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Transmigrations - Gilgul

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Album Review

For those familiar with the work of Kinky Friedman when he was a musician, this is another, much weirder step in that direction. Wolf Krakowski and the Lonesome Brothers issued Transmigrations: Gilgul on their own label in 1996, only to have it reissued by John Zorn in the Radical Jewish Culture series. Radical is right. Here are ten songs, all country & western blues tunes (an almost totally forgotten music) played recklessly and drunkenly with great musicianship and sung almost entirely in Yiddish (an almost totally forgotten language). Tales of loss, loss, and more loss anchored with tunes of broken desire, displacement, and solemn regret crossed with an absolute resignation. "Why worry and fret when everything goes up in smoke," one song intones. Another is of ten brothers, all who ply different trades and are killed off verse by verse in a sort of "100 Bottles of Beer on the Wall" fashion. The lament "Warsaw" is as heartbreaking as any country song of displacement and longing, and fills the listener with a melancholy so profound and vast it is impossible to see out of until the next tune kicks in. Krakowski is a kind of East-Coast underground hero. A rabid Kerouac nut and country fan, he also filmed over 100 survivor interviews for Stephen Spielberg's Shoah Foundation. The weirdest and most delightful song on the disc is called "Yidishe Mykholim" (Jewish Food), a tribute to the holiday season. This set might not be for everybody, but it certainly is for anyone who likes interesting forms of world music or all those puffed-up proponents of alternative country music. Why? Simple: It doesn't get any more alternative than Wolf Krakowski.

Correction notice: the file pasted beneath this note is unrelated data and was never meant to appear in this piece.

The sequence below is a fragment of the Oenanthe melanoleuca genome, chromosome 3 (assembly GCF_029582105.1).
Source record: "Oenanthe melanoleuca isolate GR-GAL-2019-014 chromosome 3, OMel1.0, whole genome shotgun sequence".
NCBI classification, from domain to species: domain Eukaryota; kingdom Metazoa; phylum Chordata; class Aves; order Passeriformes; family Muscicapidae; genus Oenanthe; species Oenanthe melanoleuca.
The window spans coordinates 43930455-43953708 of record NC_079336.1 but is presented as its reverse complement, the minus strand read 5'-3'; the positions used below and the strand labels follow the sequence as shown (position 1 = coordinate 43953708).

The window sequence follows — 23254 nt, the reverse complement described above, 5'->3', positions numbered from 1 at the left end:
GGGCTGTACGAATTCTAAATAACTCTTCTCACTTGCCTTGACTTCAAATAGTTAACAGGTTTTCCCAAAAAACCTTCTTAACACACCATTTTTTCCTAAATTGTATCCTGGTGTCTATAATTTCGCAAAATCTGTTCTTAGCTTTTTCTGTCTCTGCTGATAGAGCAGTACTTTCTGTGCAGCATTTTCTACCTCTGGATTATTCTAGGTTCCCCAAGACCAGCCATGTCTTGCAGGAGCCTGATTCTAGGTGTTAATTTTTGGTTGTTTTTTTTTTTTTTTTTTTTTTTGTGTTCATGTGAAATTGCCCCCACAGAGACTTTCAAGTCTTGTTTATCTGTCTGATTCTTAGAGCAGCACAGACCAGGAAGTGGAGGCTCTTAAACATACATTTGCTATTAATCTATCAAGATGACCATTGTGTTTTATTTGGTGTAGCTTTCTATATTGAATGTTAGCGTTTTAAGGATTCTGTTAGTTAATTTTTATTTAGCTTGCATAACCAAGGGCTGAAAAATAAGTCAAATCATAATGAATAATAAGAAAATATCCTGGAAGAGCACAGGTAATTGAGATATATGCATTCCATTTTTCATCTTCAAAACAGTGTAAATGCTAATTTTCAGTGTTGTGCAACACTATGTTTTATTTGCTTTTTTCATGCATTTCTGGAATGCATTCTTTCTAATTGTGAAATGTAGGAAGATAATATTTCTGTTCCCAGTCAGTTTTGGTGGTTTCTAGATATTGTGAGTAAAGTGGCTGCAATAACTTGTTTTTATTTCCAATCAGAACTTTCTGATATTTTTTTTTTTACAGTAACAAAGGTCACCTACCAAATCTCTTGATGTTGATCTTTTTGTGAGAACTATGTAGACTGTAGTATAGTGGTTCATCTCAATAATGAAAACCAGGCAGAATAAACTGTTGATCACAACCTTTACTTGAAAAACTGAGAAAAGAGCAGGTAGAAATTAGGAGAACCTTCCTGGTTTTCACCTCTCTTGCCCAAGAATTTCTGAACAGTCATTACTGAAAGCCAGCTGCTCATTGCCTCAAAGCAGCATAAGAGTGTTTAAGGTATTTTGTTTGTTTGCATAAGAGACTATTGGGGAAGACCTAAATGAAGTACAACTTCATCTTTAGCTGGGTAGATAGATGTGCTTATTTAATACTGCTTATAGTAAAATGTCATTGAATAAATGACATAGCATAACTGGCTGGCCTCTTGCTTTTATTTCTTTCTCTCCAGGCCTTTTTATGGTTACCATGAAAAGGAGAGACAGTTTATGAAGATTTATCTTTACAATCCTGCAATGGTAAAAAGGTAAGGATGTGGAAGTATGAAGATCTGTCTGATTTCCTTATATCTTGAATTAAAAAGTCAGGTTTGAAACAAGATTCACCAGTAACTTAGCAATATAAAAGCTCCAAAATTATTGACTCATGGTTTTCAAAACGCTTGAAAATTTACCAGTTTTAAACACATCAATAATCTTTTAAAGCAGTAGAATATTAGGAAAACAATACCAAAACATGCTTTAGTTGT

Transmigrations - Gilgul, Wolf Krakowski
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